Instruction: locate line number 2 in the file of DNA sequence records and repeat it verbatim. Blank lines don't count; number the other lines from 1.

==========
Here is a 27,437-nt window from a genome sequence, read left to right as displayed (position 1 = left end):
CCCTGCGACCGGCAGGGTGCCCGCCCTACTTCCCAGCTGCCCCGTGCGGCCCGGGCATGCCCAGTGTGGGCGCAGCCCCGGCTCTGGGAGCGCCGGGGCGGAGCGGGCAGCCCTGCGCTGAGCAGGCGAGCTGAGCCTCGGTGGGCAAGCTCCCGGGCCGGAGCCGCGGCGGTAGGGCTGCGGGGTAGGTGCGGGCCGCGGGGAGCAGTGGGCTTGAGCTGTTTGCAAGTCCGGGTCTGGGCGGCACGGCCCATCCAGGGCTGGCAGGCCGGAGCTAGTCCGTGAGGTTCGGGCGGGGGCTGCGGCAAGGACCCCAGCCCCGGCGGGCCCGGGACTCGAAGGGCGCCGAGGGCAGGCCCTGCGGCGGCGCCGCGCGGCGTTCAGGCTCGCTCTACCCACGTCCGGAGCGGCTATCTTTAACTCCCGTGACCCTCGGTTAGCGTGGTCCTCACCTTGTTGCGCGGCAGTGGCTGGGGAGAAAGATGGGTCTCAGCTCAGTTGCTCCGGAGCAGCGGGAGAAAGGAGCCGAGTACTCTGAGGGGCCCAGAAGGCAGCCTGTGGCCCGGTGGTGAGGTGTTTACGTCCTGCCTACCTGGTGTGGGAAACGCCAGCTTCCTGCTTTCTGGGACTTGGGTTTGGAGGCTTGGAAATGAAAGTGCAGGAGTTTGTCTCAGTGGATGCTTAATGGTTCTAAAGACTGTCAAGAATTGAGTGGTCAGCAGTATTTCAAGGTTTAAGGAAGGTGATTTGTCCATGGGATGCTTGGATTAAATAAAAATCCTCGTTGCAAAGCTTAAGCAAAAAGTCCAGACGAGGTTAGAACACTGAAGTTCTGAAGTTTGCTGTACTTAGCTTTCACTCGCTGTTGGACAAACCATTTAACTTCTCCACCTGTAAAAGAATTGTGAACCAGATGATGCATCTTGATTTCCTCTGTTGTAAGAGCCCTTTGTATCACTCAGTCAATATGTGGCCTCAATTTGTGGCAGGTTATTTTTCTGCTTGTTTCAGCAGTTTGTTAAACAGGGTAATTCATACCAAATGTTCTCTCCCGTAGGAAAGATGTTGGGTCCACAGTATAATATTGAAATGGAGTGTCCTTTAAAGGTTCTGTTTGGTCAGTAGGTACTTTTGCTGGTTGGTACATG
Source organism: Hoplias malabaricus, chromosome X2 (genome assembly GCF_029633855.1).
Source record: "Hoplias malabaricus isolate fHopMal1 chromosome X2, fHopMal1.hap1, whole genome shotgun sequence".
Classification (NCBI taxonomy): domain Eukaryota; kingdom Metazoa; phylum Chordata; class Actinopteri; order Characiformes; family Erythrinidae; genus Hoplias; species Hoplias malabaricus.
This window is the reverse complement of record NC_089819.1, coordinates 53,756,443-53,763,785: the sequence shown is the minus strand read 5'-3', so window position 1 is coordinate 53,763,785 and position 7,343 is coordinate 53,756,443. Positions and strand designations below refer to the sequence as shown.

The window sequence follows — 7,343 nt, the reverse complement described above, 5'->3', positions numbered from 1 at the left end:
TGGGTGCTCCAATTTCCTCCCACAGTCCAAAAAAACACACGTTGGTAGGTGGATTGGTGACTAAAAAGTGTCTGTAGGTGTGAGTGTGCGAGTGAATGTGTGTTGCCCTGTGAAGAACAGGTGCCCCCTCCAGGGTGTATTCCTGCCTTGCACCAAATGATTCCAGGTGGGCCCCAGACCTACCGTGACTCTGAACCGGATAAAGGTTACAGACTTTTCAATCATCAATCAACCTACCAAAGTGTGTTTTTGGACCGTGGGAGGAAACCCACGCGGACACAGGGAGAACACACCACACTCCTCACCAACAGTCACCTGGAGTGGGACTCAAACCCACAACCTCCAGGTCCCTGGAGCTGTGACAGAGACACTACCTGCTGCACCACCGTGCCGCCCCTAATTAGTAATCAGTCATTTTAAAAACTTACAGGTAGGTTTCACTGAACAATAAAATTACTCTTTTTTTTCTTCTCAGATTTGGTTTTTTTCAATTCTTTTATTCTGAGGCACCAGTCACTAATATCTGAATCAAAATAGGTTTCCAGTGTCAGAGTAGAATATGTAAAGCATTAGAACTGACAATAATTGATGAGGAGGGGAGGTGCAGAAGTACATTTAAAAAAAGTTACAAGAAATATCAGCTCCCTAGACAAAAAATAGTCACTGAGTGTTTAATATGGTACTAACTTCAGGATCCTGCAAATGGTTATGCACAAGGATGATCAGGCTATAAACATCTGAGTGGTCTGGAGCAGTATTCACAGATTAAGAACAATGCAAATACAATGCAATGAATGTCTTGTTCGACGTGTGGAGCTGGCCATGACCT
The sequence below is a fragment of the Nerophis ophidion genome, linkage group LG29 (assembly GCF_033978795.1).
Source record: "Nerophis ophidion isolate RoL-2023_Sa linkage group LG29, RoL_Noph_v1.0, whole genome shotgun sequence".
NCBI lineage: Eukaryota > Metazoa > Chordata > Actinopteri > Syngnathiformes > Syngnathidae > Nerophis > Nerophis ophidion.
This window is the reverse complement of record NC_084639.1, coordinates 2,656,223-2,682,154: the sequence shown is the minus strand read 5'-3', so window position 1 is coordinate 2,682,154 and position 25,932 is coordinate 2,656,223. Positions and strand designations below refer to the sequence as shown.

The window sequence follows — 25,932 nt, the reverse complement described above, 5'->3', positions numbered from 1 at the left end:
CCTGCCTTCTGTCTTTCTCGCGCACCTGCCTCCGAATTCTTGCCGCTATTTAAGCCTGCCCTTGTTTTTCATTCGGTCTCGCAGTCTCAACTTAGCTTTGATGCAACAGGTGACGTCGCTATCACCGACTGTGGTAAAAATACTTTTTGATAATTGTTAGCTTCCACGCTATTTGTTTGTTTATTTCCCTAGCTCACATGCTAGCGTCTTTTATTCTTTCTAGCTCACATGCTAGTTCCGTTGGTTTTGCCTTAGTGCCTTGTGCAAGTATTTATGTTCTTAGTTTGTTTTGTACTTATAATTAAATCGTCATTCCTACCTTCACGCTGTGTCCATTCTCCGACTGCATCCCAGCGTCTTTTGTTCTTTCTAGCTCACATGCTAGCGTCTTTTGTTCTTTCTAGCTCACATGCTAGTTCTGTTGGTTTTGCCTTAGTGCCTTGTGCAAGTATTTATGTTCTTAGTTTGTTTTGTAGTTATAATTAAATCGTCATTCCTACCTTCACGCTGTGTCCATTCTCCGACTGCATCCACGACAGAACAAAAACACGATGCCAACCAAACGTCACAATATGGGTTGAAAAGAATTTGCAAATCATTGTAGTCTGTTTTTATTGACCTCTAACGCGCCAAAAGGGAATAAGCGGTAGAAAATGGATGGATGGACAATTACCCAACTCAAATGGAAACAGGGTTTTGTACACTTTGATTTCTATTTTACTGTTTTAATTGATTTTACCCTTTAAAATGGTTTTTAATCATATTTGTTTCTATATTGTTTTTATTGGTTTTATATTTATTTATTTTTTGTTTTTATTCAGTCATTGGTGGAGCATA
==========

CCCTGCGACCGGCAGGGTGCCCGCCCTACTTCCCAGCTGCCCCGTGCGGCCCGGGCATGCCCAGTGTGGGCGCAGCCCCGGCTCTGGGAGCGCCGGGGCGGAGCGGGCAGCCCTGCGCTGAGCAGGCGAGCTGAGCCTCGGTGGGCAAGCTCCCGGGCCGGAGCCGCGGCGGTAGGGCTGCGGGGTAGGTGCGGGCCGCGGGGAGCAGTGGGCTTGAGCTGTTTGCAAGTCCGGGTCTGGGCGGCACGGCCCATCCAGGGCTGGCAGGCCGGAGCTAGTCCGTGAGGTTCGGGCGGGGGCTGCGGCAAGGACCCCAGCCCCGGCGGGCCCGGGACTCGAAGGGCGCCGAGGGCAGGCCCTGCGGCGGCGCCGCGCGGCGTTCAGGCTCGCTCTACCCACGTCCGGAGCGGCTATCTTTAACTCCCGTGACCCTCGGTTAGCGTGGTCCTCACCTTGTTGCGCGGCAGTGGCTGGGGAGAAAGATGGGTCTCAGCTCAGTTGCTCCGGAGCAGCGGGAGAAAGGAGCCGAGTACTCTGAGGGGCCCAGAAGGCAGCCTGTGGCCCGGTGGTGAGGTGTTTACGTCCTGCCTACCTGGTGTGGGAAACGCCAGCTTCCTGCTTTCTGGGACTTGGGTTTGGAGGCTTGGAAATGAAAGTGCAGGAGTTTGTCTCAGTGGATGCTTAATGGTTCTAAAGACTGTCAAGAATTGAGTGGTCAGCAGTATTTCAAGGTTTAAGGAAGGTGATTTGTCCATGGGATGCTTGGATTAAATAAAAATCCTCGTTGCAAAGCTTAAGCAAAAAGTCCAGACGAGGTTAGAACACTGAAGTTCTGAAGTTTGCTGTACTTAGCTTTCACTCGCTGTTGGACAAACCATTTAACTTCTCCACCTGTAAAAGAATTGTGAACCAGATGATGCATCTTGATTTCCTCTGTTGTAAGAGCCCTTTGTATCACTCAGTCAATATGTGGCCTCAATTTGTGGCAGGTTATTTTTCTGCTTGTTTCAGCAGTTTGTTAAACAGGGTAATTCATACCAAATGTTCTCTCCCGTAGGAAAGATGTTGGGTCCACAGTATAATATTGAAATGGAGTGTCCTTTAAAGGTTCTGTTTGGTCAGTAGGTACTTTTGCTGGTTGGTACATG